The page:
Q. Please confirm or contradict the following. The special grammatical role played by the relative pronoun “whoever” leads to a case that few seem to know how to handle: when its role in the main clause appears to be objective, but its role in the subordinate clause is nominative.
For instance, I frequently read things like “We will give the prize to whomever runs the fastest.” This is incorrect; it should be “whoever.” The rule is that the case of the relative pronoun is governed by its role in the subordinate clause, not the main clause. Thus, in this case, it is the subject of “runs” and is therefore nominative. The object of “to” is the entire clause “whoever runs the fastest.”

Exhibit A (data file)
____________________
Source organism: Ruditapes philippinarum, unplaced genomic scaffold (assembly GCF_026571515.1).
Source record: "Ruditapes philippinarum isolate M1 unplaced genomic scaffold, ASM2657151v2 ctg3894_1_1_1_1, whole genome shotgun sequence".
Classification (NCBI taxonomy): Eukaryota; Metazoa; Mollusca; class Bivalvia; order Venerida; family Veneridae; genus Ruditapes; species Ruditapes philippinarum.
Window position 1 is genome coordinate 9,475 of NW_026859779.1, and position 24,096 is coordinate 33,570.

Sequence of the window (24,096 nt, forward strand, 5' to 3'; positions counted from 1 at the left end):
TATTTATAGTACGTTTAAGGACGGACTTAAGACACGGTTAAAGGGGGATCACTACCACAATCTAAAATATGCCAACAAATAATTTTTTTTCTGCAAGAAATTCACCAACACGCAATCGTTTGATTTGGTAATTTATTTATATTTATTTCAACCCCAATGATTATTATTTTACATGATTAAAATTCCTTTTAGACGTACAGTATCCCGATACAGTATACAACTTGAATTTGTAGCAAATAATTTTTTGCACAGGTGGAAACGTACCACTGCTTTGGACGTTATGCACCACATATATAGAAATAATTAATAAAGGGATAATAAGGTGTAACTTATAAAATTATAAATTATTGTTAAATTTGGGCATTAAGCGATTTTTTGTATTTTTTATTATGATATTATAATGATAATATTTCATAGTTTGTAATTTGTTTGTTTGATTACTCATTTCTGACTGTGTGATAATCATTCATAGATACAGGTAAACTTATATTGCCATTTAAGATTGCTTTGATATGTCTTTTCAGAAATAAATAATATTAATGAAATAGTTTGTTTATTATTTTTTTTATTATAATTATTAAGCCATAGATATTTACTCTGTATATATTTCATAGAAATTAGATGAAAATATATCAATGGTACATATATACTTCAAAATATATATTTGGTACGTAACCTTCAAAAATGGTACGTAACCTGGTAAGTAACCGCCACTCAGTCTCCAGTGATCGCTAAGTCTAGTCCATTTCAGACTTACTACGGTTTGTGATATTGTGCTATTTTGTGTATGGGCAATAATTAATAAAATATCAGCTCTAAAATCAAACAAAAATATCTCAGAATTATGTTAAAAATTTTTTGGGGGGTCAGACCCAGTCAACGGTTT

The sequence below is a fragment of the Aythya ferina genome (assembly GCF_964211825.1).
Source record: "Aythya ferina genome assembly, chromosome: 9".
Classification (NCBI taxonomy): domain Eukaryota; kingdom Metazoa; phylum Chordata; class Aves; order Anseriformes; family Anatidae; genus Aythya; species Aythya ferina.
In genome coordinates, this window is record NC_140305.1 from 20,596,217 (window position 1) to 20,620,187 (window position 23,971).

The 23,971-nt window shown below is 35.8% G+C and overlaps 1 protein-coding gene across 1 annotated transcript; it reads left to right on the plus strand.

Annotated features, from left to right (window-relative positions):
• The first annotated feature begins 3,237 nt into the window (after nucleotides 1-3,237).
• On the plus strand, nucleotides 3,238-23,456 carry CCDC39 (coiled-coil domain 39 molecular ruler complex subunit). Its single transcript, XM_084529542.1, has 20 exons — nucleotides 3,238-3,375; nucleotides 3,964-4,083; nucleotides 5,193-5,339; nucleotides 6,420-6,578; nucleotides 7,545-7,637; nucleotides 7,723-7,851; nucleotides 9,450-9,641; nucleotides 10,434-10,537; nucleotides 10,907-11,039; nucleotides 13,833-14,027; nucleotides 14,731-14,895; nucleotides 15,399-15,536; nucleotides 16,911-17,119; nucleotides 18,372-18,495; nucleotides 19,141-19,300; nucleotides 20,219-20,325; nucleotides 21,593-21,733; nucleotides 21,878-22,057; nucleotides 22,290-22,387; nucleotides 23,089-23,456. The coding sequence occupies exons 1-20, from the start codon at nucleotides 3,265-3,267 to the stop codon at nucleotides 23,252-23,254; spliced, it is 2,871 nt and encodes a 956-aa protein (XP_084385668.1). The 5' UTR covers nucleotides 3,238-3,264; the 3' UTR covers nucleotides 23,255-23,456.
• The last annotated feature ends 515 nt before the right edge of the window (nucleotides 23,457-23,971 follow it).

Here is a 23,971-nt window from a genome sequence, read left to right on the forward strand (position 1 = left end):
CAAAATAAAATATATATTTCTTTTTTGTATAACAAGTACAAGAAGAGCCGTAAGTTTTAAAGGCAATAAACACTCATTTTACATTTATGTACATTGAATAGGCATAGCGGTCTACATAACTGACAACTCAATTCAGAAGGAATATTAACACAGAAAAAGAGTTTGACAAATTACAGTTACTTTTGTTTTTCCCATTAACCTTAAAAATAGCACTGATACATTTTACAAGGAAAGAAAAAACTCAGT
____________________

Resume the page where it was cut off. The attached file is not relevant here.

If you agree with this analysis, please put something on your site about it that I can refer people to. I have some arguments I would like to win. :-)
A. We agree—good luck!